Convo Over ‘Snitching’ Said to Have Sparked Shooting That Left Nipsey Hussle Dead

Eric Holder, charged with murder in the death of Nipsey Hussle, seen with his now-former defense attorney Christopher Darden
Photo: Patrick Fallon-Pool (Getty)

Just before he was gunned down, Nipsey Hussle had a brief discussion with his alleged killer about whether the man had been “snitching,” prosecutors told the grand jury in the case.

That’s according to a transcript of prosecutors’ remarks to a Los Angeles County grand jury in May that the Los Angeles Times had asked a court to make public.

Advertisement

The conversation was not necessarily combative, but prosecutors charge that alleged gunman Eric Holder jumped into the car his date was driving, then had the woman drive him around the block, while he loaded a gun, the Times reports. He then had her pull over.

Per the Times:

“Apparently, the conversation had something to do with [Hussle] telling Mr. Holder that word on the street was that Mr. Holder was snitching,” Deputy Dist. Atty. John McKinney told the grand jury. “The conversation wasn’t particularly intense. It wasn’t particularly belligerent.”

The prosecutor also said Holder was heard saying to Hussle: “So you’ve never snitched?” or “Haven’t you snitched?”

Advertisement

After returning to the parking lot where he had just been talking with Hussle, Holder pulled out two guns and shot Hussle multiple times, prosecutors said, the Times reports.

Hussle, born Ermias Joseph Asghedom, suffered at least 10 gunshot wounds from his head to his foot, and died from his injuries.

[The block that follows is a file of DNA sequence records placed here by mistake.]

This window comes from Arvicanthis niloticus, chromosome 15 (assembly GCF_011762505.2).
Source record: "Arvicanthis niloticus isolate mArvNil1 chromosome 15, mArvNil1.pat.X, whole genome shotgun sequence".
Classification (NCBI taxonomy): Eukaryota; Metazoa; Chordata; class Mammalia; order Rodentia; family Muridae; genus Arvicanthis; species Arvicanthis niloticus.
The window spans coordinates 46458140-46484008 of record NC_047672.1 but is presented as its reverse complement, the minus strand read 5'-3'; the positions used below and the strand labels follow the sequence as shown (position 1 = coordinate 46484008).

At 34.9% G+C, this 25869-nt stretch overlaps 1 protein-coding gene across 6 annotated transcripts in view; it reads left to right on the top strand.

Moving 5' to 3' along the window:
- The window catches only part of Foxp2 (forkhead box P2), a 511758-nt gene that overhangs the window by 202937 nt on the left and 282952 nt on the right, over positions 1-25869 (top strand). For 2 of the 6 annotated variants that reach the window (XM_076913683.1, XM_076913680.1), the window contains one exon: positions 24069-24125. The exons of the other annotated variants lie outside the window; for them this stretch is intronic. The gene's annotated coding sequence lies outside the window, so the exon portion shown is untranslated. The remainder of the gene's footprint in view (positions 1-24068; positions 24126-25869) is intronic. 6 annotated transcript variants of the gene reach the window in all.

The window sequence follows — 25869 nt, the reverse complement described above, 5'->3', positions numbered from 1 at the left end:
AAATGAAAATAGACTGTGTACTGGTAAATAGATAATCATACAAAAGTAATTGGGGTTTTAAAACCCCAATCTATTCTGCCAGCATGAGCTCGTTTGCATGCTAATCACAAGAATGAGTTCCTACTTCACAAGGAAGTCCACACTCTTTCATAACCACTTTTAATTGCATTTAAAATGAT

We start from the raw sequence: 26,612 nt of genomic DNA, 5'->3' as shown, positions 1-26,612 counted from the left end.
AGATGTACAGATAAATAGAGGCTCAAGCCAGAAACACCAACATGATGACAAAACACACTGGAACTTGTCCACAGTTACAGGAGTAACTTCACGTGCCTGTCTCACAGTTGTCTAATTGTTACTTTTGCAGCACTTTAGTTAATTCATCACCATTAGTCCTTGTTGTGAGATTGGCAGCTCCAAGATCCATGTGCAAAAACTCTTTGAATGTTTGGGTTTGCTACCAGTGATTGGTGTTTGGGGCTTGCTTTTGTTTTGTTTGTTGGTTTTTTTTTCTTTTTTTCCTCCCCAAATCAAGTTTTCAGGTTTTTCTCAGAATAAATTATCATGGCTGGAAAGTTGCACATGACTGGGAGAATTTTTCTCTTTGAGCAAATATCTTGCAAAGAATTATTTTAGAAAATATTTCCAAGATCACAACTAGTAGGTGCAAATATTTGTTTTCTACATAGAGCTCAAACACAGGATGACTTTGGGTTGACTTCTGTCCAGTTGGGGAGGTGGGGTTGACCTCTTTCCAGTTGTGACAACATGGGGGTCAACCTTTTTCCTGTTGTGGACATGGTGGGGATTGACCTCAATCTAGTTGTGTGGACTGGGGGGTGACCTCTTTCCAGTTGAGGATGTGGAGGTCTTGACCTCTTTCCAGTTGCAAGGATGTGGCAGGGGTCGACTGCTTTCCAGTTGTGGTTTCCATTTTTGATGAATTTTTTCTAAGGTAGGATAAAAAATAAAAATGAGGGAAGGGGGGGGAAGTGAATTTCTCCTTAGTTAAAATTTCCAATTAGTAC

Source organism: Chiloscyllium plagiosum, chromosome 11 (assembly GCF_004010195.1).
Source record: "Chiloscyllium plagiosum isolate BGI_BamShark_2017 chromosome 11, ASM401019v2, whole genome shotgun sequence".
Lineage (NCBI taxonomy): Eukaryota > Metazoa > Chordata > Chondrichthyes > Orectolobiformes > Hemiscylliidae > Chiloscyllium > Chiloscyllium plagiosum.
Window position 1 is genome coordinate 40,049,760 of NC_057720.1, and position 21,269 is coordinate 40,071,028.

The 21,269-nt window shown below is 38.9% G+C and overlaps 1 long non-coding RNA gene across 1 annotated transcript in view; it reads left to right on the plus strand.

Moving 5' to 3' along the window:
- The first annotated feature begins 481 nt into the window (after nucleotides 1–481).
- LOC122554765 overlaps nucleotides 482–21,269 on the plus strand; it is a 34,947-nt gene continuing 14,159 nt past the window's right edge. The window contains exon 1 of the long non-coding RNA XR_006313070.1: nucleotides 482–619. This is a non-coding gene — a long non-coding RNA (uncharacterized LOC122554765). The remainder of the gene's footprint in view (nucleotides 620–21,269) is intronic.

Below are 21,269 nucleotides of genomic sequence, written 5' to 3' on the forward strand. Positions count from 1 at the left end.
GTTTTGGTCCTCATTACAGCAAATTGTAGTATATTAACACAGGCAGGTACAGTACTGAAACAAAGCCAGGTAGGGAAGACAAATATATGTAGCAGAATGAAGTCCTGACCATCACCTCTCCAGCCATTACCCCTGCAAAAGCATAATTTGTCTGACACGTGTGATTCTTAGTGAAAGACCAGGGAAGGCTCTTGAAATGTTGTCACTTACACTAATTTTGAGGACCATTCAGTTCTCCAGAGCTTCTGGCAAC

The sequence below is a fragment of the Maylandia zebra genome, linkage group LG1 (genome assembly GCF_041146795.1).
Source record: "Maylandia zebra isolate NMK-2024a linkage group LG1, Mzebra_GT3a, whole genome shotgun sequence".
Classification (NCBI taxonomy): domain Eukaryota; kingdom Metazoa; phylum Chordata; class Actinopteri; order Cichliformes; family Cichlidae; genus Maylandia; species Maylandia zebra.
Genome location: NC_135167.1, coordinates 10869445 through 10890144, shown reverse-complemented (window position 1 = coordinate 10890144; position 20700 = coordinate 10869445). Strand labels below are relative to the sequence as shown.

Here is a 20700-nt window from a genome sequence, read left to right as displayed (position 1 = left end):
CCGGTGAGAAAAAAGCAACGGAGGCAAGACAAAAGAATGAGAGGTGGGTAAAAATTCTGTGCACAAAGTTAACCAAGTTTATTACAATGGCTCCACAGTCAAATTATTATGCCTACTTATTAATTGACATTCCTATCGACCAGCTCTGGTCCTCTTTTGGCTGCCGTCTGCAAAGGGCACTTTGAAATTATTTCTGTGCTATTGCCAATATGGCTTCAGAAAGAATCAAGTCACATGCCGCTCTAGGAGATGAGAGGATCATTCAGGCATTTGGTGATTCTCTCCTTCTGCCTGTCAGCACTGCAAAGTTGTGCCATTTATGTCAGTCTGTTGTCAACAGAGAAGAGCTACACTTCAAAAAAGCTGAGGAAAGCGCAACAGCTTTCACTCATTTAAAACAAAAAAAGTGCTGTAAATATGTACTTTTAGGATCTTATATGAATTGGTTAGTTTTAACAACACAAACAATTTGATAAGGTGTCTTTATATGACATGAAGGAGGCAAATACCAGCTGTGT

Advertisement

Los Angeles police have long said the fatal shooting happened after a personal dispute between Hussle and Holder, but the transcript, made public by court order, provides more details and context.

The woman Holder was dating drove him away from scene following the shooting after Holder threatened her, say prosecutors, who said they intend to have her testify against him, according to the Times. Authorities are protecting her identity due to death threats she’s received and have offered her immunity.

Advertisement

Hussle, whose March 31 death caused an outpouring of grief from community members and celebrities alike, was a rapper, community activist and entrepreneur, who owned a number of small businesses, including The Marathon clothing store outside of which he was standing when he was killed.

Holder’s attorney had argued that the release of the transcript would hurt his client’s chances of getting a fair trial, but a judge disagreed, the Times reports.

Advertisement

Holder, 29, is being held on $6.5 million bail, and has pleaded not guilty to charges of murder, attempted murder, assault with a firearm and possession of a firearm by a felon.

He faces life in prison if convicted.

Share This Story